Salvador Dali Self Portrait Statue - Soft Self Portrait With Fried Bacon (1941)
About Salvador Dali Self Portrait Statue - Soft Self Portrait With Fried Bacon (1941)
This Parastone resin sculpture is a three-dimensional representation of the Spaniard surrealist Artist, Salvador Dalí's original work Soft Self Portrait With Fried Bacon, oil on canvas made in 1941 showing a specter full of irony, where an amorphous, soft face appears, supported by crutches. Dali considered his self-portrait, with a pedestal that bears the inscription of the title of the work. Above, there is a slice of fried bacon, a symbol of organic matter and of the everyday nature of his breakfasts in New York's Saint Regis Hotel. Dali always remembered the piece of flayed skin with which Michelangelo represented himself in the Sistine Chapel. He argued the most consistent thing of our representation is not the spirit or the vitality, but the skin. As part of the Surrealism Art Movement, Dali self-portrait comes from his eight-year-exile in the United States, where he had fled from the Spanish civil war. The sometimes childlike enthusiasm and the drive of the American society appealed to Dali and he had a most productive period there. Under this influence, he appeared to reverse his "paranoid-critical" method. Dali self-portrait indicates that he painted more from the inside out.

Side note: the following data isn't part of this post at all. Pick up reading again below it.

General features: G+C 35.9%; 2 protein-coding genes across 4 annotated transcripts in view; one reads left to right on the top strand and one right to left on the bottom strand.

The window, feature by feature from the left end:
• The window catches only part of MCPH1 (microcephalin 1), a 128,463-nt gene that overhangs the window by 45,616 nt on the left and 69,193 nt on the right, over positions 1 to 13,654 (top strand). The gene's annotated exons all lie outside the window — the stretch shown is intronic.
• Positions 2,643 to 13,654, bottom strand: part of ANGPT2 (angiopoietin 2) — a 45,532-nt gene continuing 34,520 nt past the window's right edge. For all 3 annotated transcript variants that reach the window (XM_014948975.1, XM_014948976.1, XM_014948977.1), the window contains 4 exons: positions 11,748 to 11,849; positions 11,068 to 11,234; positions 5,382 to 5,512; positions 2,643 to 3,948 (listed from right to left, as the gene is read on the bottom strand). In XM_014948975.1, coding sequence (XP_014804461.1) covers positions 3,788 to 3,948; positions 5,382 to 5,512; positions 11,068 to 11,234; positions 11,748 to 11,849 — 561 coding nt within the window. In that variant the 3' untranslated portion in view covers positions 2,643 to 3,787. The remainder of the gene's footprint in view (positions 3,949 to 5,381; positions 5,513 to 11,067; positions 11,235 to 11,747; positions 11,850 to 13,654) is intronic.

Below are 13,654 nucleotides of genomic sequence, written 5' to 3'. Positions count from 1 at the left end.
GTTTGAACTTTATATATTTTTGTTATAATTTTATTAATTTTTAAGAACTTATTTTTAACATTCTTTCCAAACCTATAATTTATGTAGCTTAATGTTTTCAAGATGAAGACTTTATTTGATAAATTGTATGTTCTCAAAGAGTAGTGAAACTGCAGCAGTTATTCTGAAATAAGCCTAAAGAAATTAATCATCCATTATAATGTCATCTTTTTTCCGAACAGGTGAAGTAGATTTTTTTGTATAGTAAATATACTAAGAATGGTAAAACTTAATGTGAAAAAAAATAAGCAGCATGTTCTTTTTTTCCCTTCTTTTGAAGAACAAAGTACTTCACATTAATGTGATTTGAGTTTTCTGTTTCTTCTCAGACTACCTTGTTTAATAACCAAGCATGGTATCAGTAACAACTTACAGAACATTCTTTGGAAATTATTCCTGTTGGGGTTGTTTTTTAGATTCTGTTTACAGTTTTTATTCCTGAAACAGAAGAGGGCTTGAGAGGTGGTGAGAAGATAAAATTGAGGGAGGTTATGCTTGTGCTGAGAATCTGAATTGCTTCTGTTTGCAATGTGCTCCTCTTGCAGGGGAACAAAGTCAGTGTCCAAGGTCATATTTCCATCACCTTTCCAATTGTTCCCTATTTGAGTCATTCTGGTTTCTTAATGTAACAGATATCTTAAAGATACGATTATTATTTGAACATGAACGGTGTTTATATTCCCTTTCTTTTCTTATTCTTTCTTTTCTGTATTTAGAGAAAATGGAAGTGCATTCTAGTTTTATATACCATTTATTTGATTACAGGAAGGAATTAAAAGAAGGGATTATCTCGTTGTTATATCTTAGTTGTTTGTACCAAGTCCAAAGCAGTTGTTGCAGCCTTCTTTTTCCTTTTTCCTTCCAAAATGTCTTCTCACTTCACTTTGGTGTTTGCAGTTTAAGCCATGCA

- Dimensions: 4.75" x 3" x 3" inches (est)
- Weight: 2.2 lbs (est)
- Material: Resin
- Original Artwork: Dalí, Salvador. Soft Self Portrait with Fried Bacon. 1941. Oil on canvas. 61 x 51 cm. Dalí Theatre-Museum, Figueres.
- Part of Parastone's Museum Collection.